Tics & Tic Disorders - The Basics
Updated: May 25, 2022
Do you or someone you love live with tics or a tic disorder? Tics can seem so mild that you question whether they're actually a problem, or so severe that they scare the pants off you! And when you've looked up tic disorders or Tourette Syndrome on the Internet or YouTube, you've probably found a lot of conflicting, and sometimes stigmatizing information.
So what's the real deal about tics? Psychologist Kelly Ann Cartwright, a specialist in tic disorders who grew up with tics herself, answers the most common questions she hears in her practice.
What are tics?
A tic is a sudden, short-lasting, nonrhythmic movement or vocalization. These sounds or movements occur suddenly during what is otherwise normal behavior. Tics are usually repeated; a person could do several of the same tic in a row or might find themselves doing the same tic hours or days apart. Tics are considered semi-voluntary. While many people with tics can temporarily hold-in their tics, doing this can be quite uncomfortable (imagine trying not to blink or trying not to scratch a mosquito bite), and might not be possible for all of their tics.
Movement-based tics (called motor tics) can include excessive, repeated or forceful blinking or eye movements, nose or mouth movements, head jerks or turning, shoulder shrugging or any other movement a person can do with their body. Motor tics are called complex when they involve more than one group of muscles, such as a facial tic involving eyes, nose, mouth and jaw, or short series of movements performed in the same order.
Sound-making tics (called vocal tics or phonic tics) can include sniffing, throat clearing, coughing, humming, or any other sound a person can make. Vocal tics are considered complex when they involve language (such as syllables, words, phrases or animal sounds) or repeating of some sort. Some tics can be invisible to the observer, such as abdominal tensing, toe crunching inside shoes or ear popping.
What are tic disorders and Tourette Disorder / Tourette Syndrome?
When tics start before the age of 18 and continue for more than a year (even if they seemed to disappear for a period of time), a person may have a tic disorder such Chronic Tic Disorder (if only motor tics or only vocal tics occur) or Tourette Disorder (when both motor and tics have occurred). A diagnosis of Tourette is not more severe than a diagnosis of chronic tic disorder, it simply means that both types of tics have occurred at some point.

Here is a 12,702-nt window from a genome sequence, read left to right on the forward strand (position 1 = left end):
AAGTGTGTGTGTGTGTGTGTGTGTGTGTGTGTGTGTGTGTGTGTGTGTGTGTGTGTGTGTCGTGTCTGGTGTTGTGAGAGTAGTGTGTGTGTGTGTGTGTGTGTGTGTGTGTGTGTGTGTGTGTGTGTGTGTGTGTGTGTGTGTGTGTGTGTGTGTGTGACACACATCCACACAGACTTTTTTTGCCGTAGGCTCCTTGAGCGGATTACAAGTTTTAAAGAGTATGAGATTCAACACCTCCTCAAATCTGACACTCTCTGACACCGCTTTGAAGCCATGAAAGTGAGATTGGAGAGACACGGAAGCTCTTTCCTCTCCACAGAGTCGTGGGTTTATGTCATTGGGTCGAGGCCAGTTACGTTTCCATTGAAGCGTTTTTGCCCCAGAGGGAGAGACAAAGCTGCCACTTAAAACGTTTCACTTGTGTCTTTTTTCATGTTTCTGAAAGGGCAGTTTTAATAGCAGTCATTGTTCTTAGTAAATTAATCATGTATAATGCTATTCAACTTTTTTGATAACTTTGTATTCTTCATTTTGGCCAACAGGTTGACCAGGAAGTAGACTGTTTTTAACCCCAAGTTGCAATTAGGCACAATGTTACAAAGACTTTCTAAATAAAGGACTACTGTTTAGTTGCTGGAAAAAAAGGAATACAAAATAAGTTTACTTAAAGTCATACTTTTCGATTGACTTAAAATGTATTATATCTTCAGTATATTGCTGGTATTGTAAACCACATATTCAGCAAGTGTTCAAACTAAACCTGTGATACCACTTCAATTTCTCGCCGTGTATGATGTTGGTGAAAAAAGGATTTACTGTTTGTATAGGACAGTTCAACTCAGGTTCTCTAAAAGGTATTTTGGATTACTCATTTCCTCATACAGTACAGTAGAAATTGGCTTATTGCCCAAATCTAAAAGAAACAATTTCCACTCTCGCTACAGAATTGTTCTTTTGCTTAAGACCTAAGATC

A core feature of chronic tic disorder and Tourette Disorder is that tics evolve or change over time. They “wax and wane” in frequency, number and intensity, meaning they can vary widely in these respects. The localization (where in the body or which sound) also tends to evolve or change over time. In Tourette Disorder, the nature (motor or vocal) of the tics may also evolve or change over time, with periods characterized by relatively more or less severe motor or vocal tics, periods where both are prominent, and periods where both are milder.
It's important to note that a person can have tics without having a tic disorder. It's estimated that up to 25% of children have tics at some point in their development, as a normal part of development, but not all of these will develop a tic disorder.
How common are tic disorders?
A recent global study showed that approximately 1 in a hundred (1%) children or adults will have a tic disorder. To put this into a Canadian perspective, this statistic represents up to 17,500 Montrealers, 81,000 persons across Québec or 375,000 Canadians!
Why are tics often not diagnosed?
Despite their prevalence, tic disorders often go undetected. One reason may be that tic disorders can be easy to miss, for example:
if tics are of mild severity;
if tics are disguised as voluntary movements or perceived by others as “quirks”;
if the person regularly holds in their tics around other people; or
if the person with tics also has other, more noticeable/severe difficulties that may overshadow the tics in the minds of parents, teachers, spouses or other important people in their lives.
For these and other reasons, many people with tic disorders go undiagnosed for years, or even for their entire lifetime. Unaware of the medical and nonmedical treatments that exist, many may struggle to hide more severe tics and feel resigned to suffer in silence.
When should tic disorders such as Tourette disorder be treated?
Most tic disorders will not require any treatment. Tics are considered to warrant treatment if they are painful or dangerous, if they begin to interfere with the ability to function at home, at school, at work or in social relationships, or if they have a negative impact on well-being and quality of life, including feelings of anxiety or depression.
Even if tics don’t require treatment, specialized psychological treatment for tics can help a person manage their tics differently, to feel more comfortable with them and to feel more in control.
Head on over to Part 2, which focuses on the treatments available for tics!